Paul  Kengor

The other speaker scheduled for the day, the renowned Catholic stateswoman, former ambassador to the Vatican, and Harvard law professor, Mary Ann Glendon, is also staying home, refusing the school's Laetare Medal, which she would have received alongside President Obama. Additional priests and church officials, plus students, are boycotting. Voices condemning Notre Dame range from Norma McCorvey-"Jane Roe" herself, who is now a pro-life Catholic-to Archbishop Raymond Burke, head of the Apostolic Signatura, the Vatican's highest court. (Burke calls Obama "an agent of death.")

I literally cannot think of a single episode in American history where a Catholic university has found itself in such an uproar with a president. Indeed, the previous pro-choice president, Bill Clinton, was not invited by Jenkins' predecessor.

Thus, President Obama should do the right thing-the character thing-and let Jenkins off the hook by not attending. He should take the high road, "No, Father Jenkins, I insist. This is hurting you and your university."

Apparently, Obama will not do that. Why not?

I'm not a mind reader, but I can report on the speculation, and it isn't pretty. I've spoken to Catholics ranging from laity and priests to journalists, scholars, and even university presidents. I can report to Obama and his advisers, sincerely, that the target has shifted to not merely Notre Dame, but to both Notre Dame and Obama.

Previously, the view had been that Obama was Obama, and it was Notre Dame, not Obama, who was at fault. That has changed. I'm encountering a lot of hostility at Obama personally for not withdrawing, especially as the controversy has mushroomed. He is being accused of everything from "no integrity" to narcissism to sheer political expediency.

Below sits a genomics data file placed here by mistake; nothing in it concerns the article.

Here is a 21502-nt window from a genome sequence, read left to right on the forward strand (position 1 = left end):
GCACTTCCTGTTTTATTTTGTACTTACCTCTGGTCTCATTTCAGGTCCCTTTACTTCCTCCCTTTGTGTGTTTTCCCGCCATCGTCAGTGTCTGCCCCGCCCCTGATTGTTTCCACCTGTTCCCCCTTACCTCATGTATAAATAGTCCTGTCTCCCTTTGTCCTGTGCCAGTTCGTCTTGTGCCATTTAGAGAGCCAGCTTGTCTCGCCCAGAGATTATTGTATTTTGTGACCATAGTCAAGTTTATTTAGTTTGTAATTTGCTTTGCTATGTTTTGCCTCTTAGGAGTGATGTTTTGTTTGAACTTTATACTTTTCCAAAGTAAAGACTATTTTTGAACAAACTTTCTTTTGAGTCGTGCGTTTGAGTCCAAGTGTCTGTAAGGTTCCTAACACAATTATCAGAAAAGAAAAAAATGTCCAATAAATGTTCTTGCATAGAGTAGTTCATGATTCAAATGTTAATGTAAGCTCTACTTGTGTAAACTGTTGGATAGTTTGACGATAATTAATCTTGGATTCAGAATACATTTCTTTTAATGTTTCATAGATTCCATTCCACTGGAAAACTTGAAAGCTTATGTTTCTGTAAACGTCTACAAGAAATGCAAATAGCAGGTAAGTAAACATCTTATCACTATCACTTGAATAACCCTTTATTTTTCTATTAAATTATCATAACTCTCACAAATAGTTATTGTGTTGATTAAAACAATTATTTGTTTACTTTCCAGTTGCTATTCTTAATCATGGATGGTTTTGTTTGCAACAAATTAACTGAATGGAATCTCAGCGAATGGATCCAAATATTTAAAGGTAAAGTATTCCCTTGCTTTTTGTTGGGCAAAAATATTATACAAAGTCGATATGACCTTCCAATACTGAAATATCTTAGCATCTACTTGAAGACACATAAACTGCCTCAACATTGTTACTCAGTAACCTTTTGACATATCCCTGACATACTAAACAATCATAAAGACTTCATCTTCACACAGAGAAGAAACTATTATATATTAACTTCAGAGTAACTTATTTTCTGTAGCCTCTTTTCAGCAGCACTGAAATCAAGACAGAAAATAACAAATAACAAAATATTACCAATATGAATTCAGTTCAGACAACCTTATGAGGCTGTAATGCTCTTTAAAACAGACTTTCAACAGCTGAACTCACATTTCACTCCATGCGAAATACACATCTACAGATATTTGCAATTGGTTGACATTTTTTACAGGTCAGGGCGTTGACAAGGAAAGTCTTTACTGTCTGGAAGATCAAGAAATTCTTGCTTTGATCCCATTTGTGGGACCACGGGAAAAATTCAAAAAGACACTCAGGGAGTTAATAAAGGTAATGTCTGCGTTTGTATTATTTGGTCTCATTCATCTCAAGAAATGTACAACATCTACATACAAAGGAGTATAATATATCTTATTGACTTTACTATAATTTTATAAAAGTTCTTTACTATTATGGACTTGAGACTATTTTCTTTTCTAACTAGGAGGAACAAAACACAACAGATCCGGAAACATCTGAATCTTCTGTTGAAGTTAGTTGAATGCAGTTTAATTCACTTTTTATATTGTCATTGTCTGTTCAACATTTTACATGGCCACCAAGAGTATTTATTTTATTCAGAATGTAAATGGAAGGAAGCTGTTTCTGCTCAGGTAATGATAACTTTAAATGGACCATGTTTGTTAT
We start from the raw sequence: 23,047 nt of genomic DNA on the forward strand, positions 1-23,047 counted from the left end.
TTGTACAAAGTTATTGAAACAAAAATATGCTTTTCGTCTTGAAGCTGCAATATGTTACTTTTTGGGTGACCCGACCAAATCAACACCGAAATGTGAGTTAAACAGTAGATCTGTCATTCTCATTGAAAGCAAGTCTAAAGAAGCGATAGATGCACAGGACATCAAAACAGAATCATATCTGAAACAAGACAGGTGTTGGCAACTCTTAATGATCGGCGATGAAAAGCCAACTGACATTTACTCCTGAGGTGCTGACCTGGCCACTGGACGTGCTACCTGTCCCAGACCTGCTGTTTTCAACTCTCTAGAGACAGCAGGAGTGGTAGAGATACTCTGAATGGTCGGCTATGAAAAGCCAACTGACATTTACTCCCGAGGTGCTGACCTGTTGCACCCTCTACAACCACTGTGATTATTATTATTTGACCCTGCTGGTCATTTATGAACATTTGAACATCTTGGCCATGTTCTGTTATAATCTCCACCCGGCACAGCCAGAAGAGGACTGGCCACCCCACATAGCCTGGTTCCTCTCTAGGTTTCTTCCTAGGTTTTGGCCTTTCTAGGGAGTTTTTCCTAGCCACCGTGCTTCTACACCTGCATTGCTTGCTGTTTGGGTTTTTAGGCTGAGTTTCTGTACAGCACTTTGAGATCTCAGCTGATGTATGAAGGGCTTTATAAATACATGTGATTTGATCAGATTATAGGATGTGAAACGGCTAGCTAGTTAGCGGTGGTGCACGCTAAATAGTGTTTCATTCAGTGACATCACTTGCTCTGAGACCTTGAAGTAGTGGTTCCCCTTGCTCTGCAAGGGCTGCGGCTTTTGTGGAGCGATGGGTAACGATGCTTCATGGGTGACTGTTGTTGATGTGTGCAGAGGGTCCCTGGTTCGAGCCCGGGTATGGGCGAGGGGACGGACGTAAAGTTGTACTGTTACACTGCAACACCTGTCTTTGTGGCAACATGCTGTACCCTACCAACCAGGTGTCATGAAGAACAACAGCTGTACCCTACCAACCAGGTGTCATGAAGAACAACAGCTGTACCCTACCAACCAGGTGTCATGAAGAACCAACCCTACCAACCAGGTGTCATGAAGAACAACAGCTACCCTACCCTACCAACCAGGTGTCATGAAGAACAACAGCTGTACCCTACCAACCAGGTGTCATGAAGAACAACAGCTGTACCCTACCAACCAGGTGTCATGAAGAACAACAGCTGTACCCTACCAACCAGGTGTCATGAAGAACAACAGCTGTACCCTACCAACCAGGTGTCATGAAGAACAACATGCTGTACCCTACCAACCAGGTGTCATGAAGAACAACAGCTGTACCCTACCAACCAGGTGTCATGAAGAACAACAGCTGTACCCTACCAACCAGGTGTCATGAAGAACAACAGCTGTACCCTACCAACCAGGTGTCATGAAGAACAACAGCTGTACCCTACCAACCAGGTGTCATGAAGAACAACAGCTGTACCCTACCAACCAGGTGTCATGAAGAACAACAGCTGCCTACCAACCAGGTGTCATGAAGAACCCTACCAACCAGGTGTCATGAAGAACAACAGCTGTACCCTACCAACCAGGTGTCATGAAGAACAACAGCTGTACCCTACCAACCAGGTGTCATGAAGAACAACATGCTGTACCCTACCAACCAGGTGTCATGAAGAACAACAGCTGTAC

Now, to be sure, I'm hearing these things largely from orthodox Catholics, meaning those who attend Mass consistently and follow the Church and its moral teachings; they are loyal to the Magisterium (the teaching body) of the Church. These are Catholics that liberals will dismissively dub "conservative Catholics," even though many of them, especially those over 60 years old, are longtime registered Democrats. Liberals don't care if these particular Catholics are angry.

That would be a mistake. Consider:

Sure, a majority (54 percent) of Catholics voted for Obama. Amazingly, a Pew poll shows an astounding fact sure to embarrass orthodox Catholics: 50 percent of Catholics favor Notre Dame's invitation to Obama. (A Rasmussen poll shows otherwise.)

But if you break down the data, the numbers are illuminating. First off, actual churchgoing Catholics voted for John McCain over Barack Obama ; likewise, the Pew poll shows that churchgoing Catholics disagree with Notre Dame's invitation. (Similar splits exist among churchgoing vs. non-churchgoing Protestants, and evangelicals vs. mainline Protestants.)

What does this mean? It means Obama gains no ground, politically, by going to Notre Dame. He preaches to the choir that supports him regardless. On the other hand, he loses big time-and, frankly, infuriates-tens of millions of faithful Catholics.

If I were a Republican Party political strategist, the Machiavellian in me would urge Obama to go to Notre Dame-to permanently divorce himself from faithful Catholic voters, especially in 2012. I wouldn't want him to withdraw.

But it looks like Obama's decision is set. He won't do what Tom Ridge did, or what Cardinal Mindszenty did. And, ultimately, Barack Obama will only hurt Notre Dame and himself.